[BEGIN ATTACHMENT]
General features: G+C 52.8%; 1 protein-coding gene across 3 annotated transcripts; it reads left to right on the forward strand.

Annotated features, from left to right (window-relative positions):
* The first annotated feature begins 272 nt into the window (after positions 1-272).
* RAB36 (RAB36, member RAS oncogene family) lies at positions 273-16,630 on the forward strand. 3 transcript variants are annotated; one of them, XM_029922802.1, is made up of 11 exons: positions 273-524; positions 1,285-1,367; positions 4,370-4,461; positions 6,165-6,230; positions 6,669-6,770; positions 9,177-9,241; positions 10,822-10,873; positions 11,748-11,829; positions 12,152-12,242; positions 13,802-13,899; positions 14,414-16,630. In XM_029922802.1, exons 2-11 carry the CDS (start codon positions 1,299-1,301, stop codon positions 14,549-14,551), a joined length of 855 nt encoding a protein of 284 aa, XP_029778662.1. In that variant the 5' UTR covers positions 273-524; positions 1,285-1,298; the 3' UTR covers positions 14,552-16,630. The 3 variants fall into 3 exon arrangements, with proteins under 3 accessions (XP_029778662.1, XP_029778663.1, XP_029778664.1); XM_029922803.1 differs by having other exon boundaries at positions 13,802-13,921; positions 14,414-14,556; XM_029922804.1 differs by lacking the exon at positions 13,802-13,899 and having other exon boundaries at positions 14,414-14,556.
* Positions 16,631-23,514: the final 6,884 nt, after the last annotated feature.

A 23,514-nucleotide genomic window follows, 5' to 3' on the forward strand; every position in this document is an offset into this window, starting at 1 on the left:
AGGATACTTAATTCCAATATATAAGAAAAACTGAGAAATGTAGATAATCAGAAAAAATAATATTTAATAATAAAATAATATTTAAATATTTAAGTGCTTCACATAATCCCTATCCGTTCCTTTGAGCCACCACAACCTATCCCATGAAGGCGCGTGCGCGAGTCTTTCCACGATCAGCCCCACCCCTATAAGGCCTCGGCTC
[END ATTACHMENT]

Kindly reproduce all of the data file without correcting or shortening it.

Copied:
General features: G+C 52.8%; 1 protein-coding gene across 3 annotated transcripts; it reads left to right on the forward strand.

Annotated features, from left to right (window-relative positions):
* The first annotated feature begins 272 nt into the window (after positions 1-272).
* RAB36 (RAB36, member RAS oncogene family) lies at positions 273-16,630 on the forward strand. 3 transcript variants are annotated; one of them, XM_029922802.1, is made up of 11 exons: positions 273-524; positions 1,285-1,367; positions 4,370-4,461; positions 6,165-6,230; positions 6,669-6,770; positions 9,177-9,241; positions 10,822-10,873; positions 11,748-11,829; positions 12,152-12,242; positions 13,802-13,899; positions 14,414-16,630. In XM_029922802.1, exons 2-11 carry the CDS (start codon positions 1,299-1,301, stop codon positions 14,549-14,551), a joined length of 855 nt encoding a protein of 284 aa, XP_029778662.1. In that variant the 5' UTR covers positions 273-524; positions 1,285-1,298; the 3' UTR covers positions 14,552-16,630. The 3 variants fall into 3 exon arrangements, with proteins under 3 accessions (XP_029778662.1, XP_029778663.1, XP_029778664.1); XM_029922803.1 differs by having other exon boundaries at positions 13,802-13,921; positions 14,414-14,556; XM_029922804.1 differs by lacking the exon at positions 13,802-13,899 and having other exon boundaries at positions 14,414-14,556.
* Positions 16,631-23,514: the final 6,884 nt, after the last annotated feature.

A 23,514-nucleotide genomic window follows, 5' to 3' on the forward strand; every position in this document is an offset into this window, starting at 1 on the left:
AGGATACTTAATTCCAATATATAAGAAAAACTGAGAAATGTAGATAATCAGAAAAAATAATATTTAATAATAAAATAATATTTAAATATTTAAGTGCTTCACATAATCCCTATCCGTTCCTTTGAGCCACCACAACCTATCCCATGAAGGCGCGTGCGCGAGTCTTTCCACGATCAGCCCCACCCCTATAAGGCCTCGGCTC